from The American Heritage® Dictionary of the English Language, 5th Edition.

  • intransitive verb To break apart or attenuate to the point of disappearing: synonym: scatter.
  • intransitive verb To drive away; cause to vanish.
  • intransitive verb To spend or expend intemperately or wastefully; squander.
  • intransitive verb To use up, especially recklessly; exhaust: synonym: waste.
  • intransitive verb To cause to lose (energy, such as heat) irreversibly.
  • intransitive verb To be attenuated and vanish.
  • intransitive verb To become dispelled; vanish.

from The Century Dictionary.

  • To cause to pass or melt away; scatter or drive off in all directions; dispel: as, wind dissipates fog; the heat of the sun dissipates vapor; mirth dissipates care.
  • To expend wastefully; scatter extravagantly or improvidently; waste, as property by foolish outlay, or the powers of the mind by devotion to trivial pursuits.
  • Synonyms Dissipate, Dispel, Disperse, Scatter. These words are often interchangeable. Dissipate and dispel, however, properly apply to the dispersion of things that vanish and are not afterward collected; dissipate is the more energetic, and dispel is more often used figuratively: as, to dissipate vapor; to dissipate a fortune; to dispel doubt; to dispel uncertainty. Disperse and scatter are applied to things which may be again brought together: as, to scatter or disperse troops; or to things which are quite as real and tangible after scattering or dispersing as before: as, to gather up one's scattered wits.
  • To become scattered, dispersed, or diffused; come to an end or vanish through dispersion or diffusion.
  • To engage in extravagant, excessive, or dissolute pleasures; be loose in conduct.

from the GNU version of the Collaborative International Dictionary of English.

  • transitive verb To scatter completely; to disperse and cause to disappear; -- used esp. of the dispersion of things that can never again be collected or restored.
  • transitive verb To destroy by wasteful extravagance or lavish use; to squander.
  • intransitive verb To separate into parts and disappear; to waste away; to scatter; to disperse; to vanish
  • intransitive verb To be extravagant, wasteful, or dissolute in the pursuit of pleasure; to engage in dissipation.

from Wiktionary, Creative Commons Attribution/Share-Alike License.

  • verb To drive away, disperse.
  • verb To use up or waste.
  • verb To vanish by dispersion.

from WordNet 3.0 Copyright 2006 by Princeton University. All rights reserved.

  • verb live a life of pleasure, especially with respect to alcoholic consumption
  • verb spend frivolously and unwisely
  • verb move away from each other
  • verb to cause to separate and go in different directions


from The American Heritage® Dictionary of the English Language, 4th Edition

[Middle English dissipaten, from Latin dissipāre, dissipāt-.]

from Wiktionary, Creative Commons Attribution/Share-Alike License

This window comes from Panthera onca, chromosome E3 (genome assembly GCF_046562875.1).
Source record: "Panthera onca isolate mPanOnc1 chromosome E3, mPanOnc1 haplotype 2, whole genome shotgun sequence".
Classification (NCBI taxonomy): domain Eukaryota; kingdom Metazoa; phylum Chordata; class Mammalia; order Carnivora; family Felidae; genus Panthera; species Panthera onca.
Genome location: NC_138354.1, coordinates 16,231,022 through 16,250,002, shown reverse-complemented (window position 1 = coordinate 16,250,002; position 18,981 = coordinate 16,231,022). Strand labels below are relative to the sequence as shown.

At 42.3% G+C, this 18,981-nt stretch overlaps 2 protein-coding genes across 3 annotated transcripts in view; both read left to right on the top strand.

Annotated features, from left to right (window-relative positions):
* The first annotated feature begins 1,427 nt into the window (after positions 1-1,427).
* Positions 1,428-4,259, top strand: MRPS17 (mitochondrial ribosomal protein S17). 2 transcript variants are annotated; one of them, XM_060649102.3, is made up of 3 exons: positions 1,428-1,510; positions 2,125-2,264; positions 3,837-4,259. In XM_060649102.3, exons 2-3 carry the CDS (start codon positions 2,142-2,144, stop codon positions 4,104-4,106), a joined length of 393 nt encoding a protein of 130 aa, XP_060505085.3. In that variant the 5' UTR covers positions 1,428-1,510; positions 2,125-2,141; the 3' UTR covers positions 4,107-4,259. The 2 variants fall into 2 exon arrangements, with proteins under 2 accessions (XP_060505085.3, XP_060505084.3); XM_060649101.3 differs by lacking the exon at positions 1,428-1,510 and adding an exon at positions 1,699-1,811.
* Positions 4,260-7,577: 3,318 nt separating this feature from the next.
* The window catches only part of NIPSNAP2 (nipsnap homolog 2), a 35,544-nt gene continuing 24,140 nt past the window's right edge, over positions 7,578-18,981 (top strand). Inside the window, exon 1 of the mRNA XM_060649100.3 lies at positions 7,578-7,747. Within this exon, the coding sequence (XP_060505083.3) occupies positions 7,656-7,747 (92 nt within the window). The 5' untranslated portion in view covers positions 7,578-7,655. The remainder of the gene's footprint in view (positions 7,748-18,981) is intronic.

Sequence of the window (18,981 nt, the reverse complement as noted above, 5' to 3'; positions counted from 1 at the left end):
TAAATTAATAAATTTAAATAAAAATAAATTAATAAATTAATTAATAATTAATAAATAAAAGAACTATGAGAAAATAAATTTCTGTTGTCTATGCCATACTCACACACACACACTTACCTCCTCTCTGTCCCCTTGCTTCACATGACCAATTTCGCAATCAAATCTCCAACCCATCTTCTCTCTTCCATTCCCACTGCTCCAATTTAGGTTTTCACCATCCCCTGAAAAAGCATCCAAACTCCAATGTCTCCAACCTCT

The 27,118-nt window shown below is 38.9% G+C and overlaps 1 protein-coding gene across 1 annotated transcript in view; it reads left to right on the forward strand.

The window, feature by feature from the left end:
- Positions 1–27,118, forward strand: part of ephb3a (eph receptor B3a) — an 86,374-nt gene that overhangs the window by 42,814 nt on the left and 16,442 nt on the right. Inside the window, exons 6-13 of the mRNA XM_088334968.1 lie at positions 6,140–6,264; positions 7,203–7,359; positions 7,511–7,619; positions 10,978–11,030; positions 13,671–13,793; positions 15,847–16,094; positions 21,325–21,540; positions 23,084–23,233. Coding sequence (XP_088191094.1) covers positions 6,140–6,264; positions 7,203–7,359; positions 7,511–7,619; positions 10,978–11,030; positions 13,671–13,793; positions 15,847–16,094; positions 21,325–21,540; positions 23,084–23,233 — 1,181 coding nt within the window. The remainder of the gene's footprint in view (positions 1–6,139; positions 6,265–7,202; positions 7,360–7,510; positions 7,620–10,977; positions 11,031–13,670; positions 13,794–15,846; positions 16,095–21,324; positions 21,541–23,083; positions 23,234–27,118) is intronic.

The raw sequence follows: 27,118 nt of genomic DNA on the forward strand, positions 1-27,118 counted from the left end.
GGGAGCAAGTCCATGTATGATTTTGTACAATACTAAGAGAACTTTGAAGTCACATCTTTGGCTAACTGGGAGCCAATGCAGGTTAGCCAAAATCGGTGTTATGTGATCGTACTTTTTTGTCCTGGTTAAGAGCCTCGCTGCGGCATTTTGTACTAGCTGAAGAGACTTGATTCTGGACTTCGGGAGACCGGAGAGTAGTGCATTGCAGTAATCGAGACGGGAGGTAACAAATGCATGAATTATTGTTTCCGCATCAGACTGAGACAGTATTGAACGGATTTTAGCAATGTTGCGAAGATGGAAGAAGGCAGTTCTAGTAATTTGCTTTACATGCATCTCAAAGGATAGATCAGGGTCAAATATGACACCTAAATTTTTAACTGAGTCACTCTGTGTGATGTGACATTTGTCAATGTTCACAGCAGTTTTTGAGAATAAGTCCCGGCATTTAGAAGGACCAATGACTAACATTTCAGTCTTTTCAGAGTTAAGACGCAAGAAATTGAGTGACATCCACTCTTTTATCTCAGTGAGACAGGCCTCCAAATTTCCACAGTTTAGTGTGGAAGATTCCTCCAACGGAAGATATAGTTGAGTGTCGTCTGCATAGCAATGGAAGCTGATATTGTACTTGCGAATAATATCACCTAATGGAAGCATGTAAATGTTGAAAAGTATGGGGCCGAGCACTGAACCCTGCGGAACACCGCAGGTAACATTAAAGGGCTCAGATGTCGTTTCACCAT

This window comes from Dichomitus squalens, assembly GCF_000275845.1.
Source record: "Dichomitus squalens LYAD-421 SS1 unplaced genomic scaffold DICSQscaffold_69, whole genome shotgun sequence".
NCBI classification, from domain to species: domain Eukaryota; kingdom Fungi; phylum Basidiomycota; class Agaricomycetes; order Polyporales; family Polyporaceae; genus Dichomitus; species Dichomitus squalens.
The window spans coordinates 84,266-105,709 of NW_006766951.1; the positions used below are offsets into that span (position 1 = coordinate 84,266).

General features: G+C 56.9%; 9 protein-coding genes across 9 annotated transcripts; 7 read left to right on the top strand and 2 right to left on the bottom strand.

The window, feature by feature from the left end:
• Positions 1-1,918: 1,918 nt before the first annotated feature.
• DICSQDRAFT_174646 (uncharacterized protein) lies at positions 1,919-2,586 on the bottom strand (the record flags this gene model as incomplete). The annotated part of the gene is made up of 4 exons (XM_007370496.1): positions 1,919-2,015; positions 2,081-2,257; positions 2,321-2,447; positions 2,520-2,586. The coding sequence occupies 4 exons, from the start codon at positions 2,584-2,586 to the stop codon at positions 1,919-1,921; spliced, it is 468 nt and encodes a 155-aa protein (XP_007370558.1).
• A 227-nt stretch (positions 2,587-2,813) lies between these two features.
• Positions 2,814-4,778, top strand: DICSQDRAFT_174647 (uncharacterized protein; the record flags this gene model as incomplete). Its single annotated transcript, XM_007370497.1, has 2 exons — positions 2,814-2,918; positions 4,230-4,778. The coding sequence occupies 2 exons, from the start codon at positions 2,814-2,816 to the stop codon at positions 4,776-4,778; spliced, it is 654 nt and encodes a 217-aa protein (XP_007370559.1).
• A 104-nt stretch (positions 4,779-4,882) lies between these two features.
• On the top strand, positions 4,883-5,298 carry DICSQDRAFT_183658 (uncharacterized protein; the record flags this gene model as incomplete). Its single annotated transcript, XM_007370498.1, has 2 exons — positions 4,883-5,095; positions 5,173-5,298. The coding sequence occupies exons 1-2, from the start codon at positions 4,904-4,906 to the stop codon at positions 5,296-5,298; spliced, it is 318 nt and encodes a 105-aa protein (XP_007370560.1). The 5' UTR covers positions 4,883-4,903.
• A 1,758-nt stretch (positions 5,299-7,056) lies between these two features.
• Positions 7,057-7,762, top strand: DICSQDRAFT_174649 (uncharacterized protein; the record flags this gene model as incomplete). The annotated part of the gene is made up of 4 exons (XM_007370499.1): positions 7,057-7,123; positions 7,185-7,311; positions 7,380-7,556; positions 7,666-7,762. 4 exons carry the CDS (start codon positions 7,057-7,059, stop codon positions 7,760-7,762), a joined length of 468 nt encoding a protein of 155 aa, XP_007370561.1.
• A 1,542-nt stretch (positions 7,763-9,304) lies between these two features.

From Latin dissipatus, past participle of dissipare, also written dissupare ("to scatter, disperse, demolish, destroy, squander, dissipate"), from dis- ("apart") + supare ("to throw"), also in comp. insipare ("to throw into").


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  • Ive heared of a Victorian remedy of putting white vinegar on a small strip of cloth tied around the forehead to help heat dissipate from the head (we could also use small ice packs today) which also helps ward off headaches from the heat (mint essentail oil helps dissipate heat too).

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  • And what's fascinating about this love story, if you will, is that the intensity of that honeymoon stage never seemed to dissipate, which is very unusual, when you think about it.

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  • That this country cannot be boxed easily and therefore appointed labels dissipate easily.

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  • That this country cannot be boxed easily and therefore appointed labels dissipate easily.

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  • So the waves tend to kind of dissipate and it allows for a smoother surface, better times.

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  • Both were very hot and seemed to just kind of dissipate later in the week.

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  • JEFF LIVICK, TIMBERLINE SKI PATROL: I felt the rotor wash kind of dissipate, at which point I looked up.

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  • Gershom began to "dissipate," as it has got to be matter of convention to term "drinking."

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  • So I guess we'd expect part of that outgrowth to kind of dissipate and the rest at least kind of remains through the year. Home Page 2010

  • Prosecutors added that Mrs. Ruth Madoff, while not a party to the proceeding, cannot be trusted to enforce not to unilaterally "dissipate" the assets.

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  • grown too old to live life frisky

    --time to dissipate some whiskey


    November 6, 2009